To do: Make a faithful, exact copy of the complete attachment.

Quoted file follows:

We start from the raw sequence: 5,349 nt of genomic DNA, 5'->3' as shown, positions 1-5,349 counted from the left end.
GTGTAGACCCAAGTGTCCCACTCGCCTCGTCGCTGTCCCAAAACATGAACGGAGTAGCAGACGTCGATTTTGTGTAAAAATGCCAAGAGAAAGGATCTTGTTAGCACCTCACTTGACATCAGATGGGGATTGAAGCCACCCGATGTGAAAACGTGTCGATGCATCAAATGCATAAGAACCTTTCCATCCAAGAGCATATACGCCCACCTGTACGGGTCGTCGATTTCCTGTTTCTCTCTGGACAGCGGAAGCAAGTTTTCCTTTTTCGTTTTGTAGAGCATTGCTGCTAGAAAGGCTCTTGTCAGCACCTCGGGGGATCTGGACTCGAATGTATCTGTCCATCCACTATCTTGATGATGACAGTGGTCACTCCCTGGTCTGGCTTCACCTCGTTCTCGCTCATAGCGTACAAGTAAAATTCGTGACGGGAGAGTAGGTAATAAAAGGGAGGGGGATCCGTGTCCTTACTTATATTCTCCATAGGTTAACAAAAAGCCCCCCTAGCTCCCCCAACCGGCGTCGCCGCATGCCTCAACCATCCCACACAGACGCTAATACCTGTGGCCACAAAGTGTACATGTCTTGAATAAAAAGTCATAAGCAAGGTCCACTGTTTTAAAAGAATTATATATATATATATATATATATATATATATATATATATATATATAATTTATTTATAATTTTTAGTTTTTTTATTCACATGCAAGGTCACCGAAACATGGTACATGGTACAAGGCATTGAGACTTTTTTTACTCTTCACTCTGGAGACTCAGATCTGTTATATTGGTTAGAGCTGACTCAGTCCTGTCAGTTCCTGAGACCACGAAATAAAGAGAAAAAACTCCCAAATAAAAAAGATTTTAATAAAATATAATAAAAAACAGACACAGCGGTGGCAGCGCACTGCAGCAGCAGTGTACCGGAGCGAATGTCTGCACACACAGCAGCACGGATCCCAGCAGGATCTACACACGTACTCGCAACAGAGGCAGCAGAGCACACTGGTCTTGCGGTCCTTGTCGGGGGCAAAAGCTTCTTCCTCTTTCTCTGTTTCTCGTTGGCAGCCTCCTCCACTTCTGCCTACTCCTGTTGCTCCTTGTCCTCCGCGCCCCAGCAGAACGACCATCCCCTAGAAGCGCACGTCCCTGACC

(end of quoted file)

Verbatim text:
We start from the raw sequence: 5,349 nt of genomic DNA, 5'->3' as shown, positions 1-5,349 counted from the left end.
GTGTAGACCCAAGTGTCCCACTCGCCTCGTCGCTGTCCCAAAACATGAACGGAGTAGCAGACGTCGATTTTGTGTAAAAATGCCAAGAGAAAGGATCTTGTTAGCACCTCACTTGACATCAGATGGGGATTGAAGCCACCCGATGTGAAAACGTGTCGATGCATCAAATGCATAAGAACCTTTCCATCCAAGAGCATATACGCCCACCTGTACGGGTCGTCGATTTCCTGTTTCTCTCTGGACAGCGGAAGCAAGTTTTCCTTTTTCGTTTTGTAGAGCATTGCTGCTAGAAAGGCTCTTGTCAGCACCTCGGGGGATCTGGACTCGAATGTATCTGTCCATCCACTATCTTGATGATGACAGTGGTCACTCCCTGGTCTGGCTTCACCTCGTTCTCGCTCATAGCGTACAAGTAAAATTCGTGACGGGAGAGTAGGTAATAAAAGGGAGGGGGATCCGTGTCCTTACTTATATTCTCCATAGGTTAACAAAAAGCCCCCCTAGCTCCCCCAACCGGCGTCGCCGCATGCCTCAACCATCCCACACAGACGCTAATACCTGTGGCCACAAAGTGTACATGTCTTGAATAAAAAGTCATAAGCAAGGTCCACTGTTTTAAAAGAATTATATATATATATATATATATATATATATATATATATATATATATAATTTATTTATAATTTTTAGTTTTTTTATTCACATGCAAGGTCACCGAAACATGGTACATGGTACAAGGCATTGAGACTTTTTTTACTCTTCACTCTGGAGACTCAGATCTGTTATATTGGTTAGAGCTGACTCAGTCCTGTCAGTTCCTGAGACCACGAAATAAAGAGAAAAAACTCCCAAATAAAAAAGATTTTAATAAAATATAATAAAAAACAGACACAGCGGTGGCAGCGCACTGCAGCAGCAGTGTACCGGAGCGAATGTCTGCACACACAGCAGCACGGATCCCAGCAGGATCTACACACGTACTCGCAACAGAGGCAGCAGAGCACACTGGTCTTGCGGTCCTTGTCGGGGGCAAAAGCTTCTTCCTCTTTCTCTGTTTCTCGTTGGCAGCCTCCTCCACTTCTGCCTACTCCTGTTGCTCCTTGTCCTCCGCGCCCCAGCAGAACGACCATCCCCTAGAAGCGCACGTCCCTGACC